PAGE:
So, Allie and her family went to Disney World. When she returned and had another scan, her brain was completely clean. She says her doctors still can’t explain it. Her neurologist came to see her, crying, because it’s such a miracle that happened, Allie says.
“Have you ever been to St. Jude before,” asks Allie who hopes to work in fundraising for the American Lebanese Syrian Associated Charities that support St. Jude. “I like to call it the Disney World of hospitals because it's such a different atmosphere. It's honestly amazing. They have this thing called the Alphabet Wall and it's the ABCs of cancer that each patient writes their own letter, and my letter was letter for miracle.
“It's still up there.”
But when Allie was 15, she was diagnosed with another brain tumor. Surgery followed, along with another 33 rounds of full brain and spine radiation. She lost her ability to walk and eat for a time. Doctors told her she probably wouldn’t be alive for her high school graduation.
“I just graduated college,” says the Ole Miss alum proudly. “So, it truly is a miracle that I'm still here today and I'm getting married in December, too. I'm hitting all these big milestones that nobody ever thought I would be alive for.”
Her fiancée is Parker Fleming, and as luck would have it, he happens to work in the IT department at FedEx.
Allie still has a small tumor in her brain, as well as a cyst right next to it. There has been minimal growth for the past five or six years, though, and the doctors at St. Jude are in what she calls a “watch and waiting process.” She still has digestive issues from where the radiation burned through her stomach and suffers from alopecia that has nothing to do with the cancer.
While treating Allie, the doctors at St. Jude have identified five new types of brain cancer. She is one of seven people in the world with hers, which they call a high grade neuroepithelial tumor MN1. There is no treatment yet, but the phenomenal St. Jude researchers are working to find one just as they follow Riley’s progress every year.
Allie remembers feeling like a princess the day her plane was dedicated. Her father, who is a pilot at FedEx, was the one who got to tell her she was going to be a Purple Eagle honoree.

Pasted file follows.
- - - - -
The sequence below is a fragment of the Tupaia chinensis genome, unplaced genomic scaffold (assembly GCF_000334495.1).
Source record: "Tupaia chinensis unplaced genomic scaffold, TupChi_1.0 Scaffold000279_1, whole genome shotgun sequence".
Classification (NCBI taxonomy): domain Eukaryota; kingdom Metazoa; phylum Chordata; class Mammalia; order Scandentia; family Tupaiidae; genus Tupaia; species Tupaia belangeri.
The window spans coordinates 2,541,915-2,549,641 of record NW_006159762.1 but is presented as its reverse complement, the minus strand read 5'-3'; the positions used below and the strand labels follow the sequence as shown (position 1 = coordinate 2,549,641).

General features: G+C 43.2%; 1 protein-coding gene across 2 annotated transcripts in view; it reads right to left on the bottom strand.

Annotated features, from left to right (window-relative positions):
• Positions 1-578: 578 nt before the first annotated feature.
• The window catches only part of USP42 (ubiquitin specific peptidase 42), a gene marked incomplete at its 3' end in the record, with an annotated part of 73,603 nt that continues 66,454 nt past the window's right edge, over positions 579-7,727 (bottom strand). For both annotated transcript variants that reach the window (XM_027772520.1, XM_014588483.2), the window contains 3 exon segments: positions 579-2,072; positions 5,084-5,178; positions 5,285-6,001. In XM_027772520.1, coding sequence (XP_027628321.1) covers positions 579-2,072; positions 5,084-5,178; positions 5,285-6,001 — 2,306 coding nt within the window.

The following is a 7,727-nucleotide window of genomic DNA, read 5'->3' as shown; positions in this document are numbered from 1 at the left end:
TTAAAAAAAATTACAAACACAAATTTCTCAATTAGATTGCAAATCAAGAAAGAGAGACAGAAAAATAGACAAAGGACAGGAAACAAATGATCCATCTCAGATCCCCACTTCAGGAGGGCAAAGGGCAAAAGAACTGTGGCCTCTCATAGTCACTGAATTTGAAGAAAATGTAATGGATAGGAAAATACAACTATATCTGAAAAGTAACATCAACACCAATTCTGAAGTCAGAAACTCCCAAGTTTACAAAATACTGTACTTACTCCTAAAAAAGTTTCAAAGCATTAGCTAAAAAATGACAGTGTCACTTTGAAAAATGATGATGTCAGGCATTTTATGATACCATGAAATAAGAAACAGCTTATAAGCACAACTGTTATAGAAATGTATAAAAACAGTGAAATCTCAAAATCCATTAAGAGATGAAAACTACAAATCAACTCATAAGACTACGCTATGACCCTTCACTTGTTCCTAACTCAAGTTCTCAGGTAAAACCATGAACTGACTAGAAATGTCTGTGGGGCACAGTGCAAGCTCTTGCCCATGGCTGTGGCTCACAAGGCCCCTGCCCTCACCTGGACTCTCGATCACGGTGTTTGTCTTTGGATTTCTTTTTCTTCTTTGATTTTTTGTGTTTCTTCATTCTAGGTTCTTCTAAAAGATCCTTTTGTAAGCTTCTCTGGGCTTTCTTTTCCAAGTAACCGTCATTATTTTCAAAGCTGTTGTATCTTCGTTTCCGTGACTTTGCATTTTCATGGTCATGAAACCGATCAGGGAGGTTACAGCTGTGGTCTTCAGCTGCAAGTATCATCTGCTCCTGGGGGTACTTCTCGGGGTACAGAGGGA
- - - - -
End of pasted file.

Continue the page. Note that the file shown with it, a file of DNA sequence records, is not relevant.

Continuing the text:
“I was so excited,” she says. “… I love going every year and meeting all the new patients who are blessed to have their name on a plane as well, but also the fact that all of us are still alive is amazing.”
Riley’s grandmother, the woman he calls Maw-Maw, started working at FedEx in the mail room, then moved to accounts receivable and later worked as a courier for 25 years. She now works as a dispatcher for FedEx’s massive fleet of delivery trucks.
Kim was still learning the ropes of her most recent position when Riley got sick. She got the news he was headed to St. Jude at 10 p.m. on a Friday. One of her co-workers told her he’d cover her shift the next day. Her supervisor told her to go and be with her family and take as long as she needed.
“I couldn’t have done it without my co-workers – that’s a fact,” says Kim, who, along with her husband, Dale, took care of Riley’s brothers while he was in the hospital.
One of those co-workers encouraged Kim to submit an application for the Purple Eagle program. Her granddaughter, Maya, who has sickle cell disease, was the 2018 recipient. So, Kim filled out the form but promptly forgot about it until West came to a meeting to give her the news.
“I just sat there because it went straight over my head,” Kim says. “I mean, everybody was looking at me, like how can you not be jumping up and down. … And I looked at my coworker and I said, did he just say, Riley? She said, Kim, yes, he did, and everybody started laughing.”
Like her daughter-in-law, Kim was overwhelmed by the caring people at St. Jude, as well as its positive atmosphere. She said the first time she went to the hospital “it was like, oh my God. I felt like I was at home. I can't explain it, …
“You almost felt guilty from all the kindness,” Kim says, thinking about the homemade masks and blankets, even the food vouchers for the family which was never billed for Riley’s treatment. “You’re just kind of like, what can I do to pay y'all back?”
The way Kim sees it, FedEx and St. Jude is a match made in heaven.
“These are two of the world-renowned names,” she says. “People from all over the world come to St. Jude. But then what people don't realize -- and I've learned this from being a courier and being in dispatch now with trucks -- people don't realize what FedEx does for the world.
“From medical supplies all over the world, the trucks that we take all over the United States for relief from hurricanes, tornadoes or fires, the truckloads of medical supplies that we send and the airplanes that we charter to fly stuff all over the world.
“St. Jude and FedEx -- that can't be a better partnership.”
West is thrilled to see how the Purple Eagle program has endured. He loves getting to know the recipients, and one of his favorite memories is of the first honoree, McKaylee. She had a rare and malignant brain tumor and wasn’t expected to live past 5 but she’s now 15 years old.
Fredrick Smith, the founder of FedEx, was among those in attendance at the dedication that year.
“She jumped up in his arms and said, ‘Thank you for my airplane,’” West remembers.
That just about says it all, doesn’t it?
FedEx Purple Eagle recipients
For more infomation on FedEx Purple Eagle recipients click here.